The American Journal of Emergency Medicine has an interesting paper on the use of high flow oxygen to treat headaches.
In a prospective, randomized, double-blinded, placebo-controlled trial of 204 patients presenting to the ED complaining of headache.
These patients were randomised to receive either 100% oxygen (via a non-rebreather mask @ 15 LPM) or room air via the same delivery device.
Visual analogue pain scores were recorded at regular intervals and the headache type was diagnosed and classified by the emergency doctor.
Patients who received the oxygen therapy reported significant improvement in pain scores at 15, 30 and 60 minute marks compared with the placebo group.
Both groups did request analgesia at the 30 minute mark when asked (72% Oxygen group and 86% Placebo group).
This decrease in pain scoring occurred across all types of headaches including tension, migraine, cluster and undifferentiated.
The use of oxygen therapy in the ED setting rests primarily in its ease of use, simplicity in administration, its relatively low expense, and the potential decrease in the need for additional analgesia. We did demonstrate in our study that oxygen administration resulted in a statistically significant reduction in the need for rescue analgesia. Potential ED treatment algorithms for patients with headache may include the use of oxygen in conjunction with the other analgesics or initiation of oxygen therapy with reevaluation for the need for analgesia. Given the ready accessibility and low expense of oxygen therapy in the ED setting, as well as the very-low-risk profile, there would seem to be few deterrents to the use of high-flow oxygen in headache. If additional randomized trials support our findings, oxygen therapy could become a standard of care for patients with headache in the ED.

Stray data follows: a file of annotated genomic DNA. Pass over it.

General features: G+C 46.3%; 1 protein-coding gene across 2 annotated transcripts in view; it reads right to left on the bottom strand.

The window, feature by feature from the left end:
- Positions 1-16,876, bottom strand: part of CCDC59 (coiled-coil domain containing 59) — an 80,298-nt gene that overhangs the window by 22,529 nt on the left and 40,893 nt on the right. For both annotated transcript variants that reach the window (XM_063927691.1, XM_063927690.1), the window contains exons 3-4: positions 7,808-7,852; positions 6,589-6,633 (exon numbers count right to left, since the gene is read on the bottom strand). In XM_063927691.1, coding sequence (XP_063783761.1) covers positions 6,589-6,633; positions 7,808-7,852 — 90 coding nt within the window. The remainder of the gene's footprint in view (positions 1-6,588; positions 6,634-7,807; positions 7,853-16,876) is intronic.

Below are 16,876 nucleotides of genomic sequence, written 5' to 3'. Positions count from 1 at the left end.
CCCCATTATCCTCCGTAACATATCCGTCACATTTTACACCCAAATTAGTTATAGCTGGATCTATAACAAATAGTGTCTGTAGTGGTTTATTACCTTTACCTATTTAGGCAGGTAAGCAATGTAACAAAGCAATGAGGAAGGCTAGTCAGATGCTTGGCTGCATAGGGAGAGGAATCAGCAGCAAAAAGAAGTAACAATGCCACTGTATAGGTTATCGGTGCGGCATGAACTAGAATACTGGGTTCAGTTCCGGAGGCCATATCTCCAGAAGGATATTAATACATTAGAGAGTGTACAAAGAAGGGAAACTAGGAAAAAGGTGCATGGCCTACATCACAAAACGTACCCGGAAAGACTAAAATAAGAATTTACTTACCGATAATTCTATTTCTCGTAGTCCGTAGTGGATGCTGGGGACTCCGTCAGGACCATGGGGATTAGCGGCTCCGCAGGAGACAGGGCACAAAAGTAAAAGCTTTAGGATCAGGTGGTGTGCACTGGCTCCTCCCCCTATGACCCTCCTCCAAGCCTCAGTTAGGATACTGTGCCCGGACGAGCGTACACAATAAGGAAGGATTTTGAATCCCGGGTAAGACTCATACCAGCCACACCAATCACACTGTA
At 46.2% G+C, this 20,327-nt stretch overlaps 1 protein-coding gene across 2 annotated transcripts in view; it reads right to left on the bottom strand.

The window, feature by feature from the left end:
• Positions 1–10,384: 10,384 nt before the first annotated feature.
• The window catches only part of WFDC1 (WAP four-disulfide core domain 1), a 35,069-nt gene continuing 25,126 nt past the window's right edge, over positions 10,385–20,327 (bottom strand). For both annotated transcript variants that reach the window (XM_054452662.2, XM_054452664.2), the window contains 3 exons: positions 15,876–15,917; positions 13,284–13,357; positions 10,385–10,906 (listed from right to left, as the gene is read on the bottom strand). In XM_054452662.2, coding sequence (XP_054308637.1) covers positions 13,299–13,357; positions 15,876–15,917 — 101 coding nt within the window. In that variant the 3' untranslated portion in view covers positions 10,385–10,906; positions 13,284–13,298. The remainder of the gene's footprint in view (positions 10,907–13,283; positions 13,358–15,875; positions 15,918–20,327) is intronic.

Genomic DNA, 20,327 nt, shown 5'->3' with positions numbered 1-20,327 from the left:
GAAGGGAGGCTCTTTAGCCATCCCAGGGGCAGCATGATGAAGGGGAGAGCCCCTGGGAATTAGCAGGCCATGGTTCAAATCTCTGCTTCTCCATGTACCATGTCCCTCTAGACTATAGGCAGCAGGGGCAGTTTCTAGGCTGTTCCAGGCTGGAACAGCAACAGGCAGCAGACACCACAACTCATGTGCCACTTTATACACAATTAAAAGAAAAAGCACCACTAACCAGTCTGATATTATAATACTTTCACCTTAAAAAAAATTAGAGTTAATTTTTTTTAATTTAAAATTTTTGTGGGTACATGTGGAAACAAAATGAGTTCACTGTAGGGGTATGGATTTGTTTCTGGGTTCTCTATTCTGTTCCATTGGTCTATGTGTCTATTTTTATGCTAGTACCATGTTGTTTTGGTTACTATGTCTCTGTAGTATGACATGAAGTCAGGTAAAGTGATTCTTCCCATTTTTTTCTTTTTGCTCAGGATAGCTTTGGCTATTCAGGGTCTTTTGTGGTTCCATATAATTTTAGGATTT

Note: Before you rush out and stick all your patients with headaches on high-flow oxygen, remember that it is considered a drug and technically it should be charted or ordered1 before being given in such a situation.
I am also conducting my own little mini-study by covertly piping high-flow O2 into our bedroom to see if it decreases the incidence of geographical nocturnal headaches or GNH’s that Kelly seems to often get in that area of the house.
I’ll let you know how it goes.
- or at least commenced after discussion with the treating doctor [↩]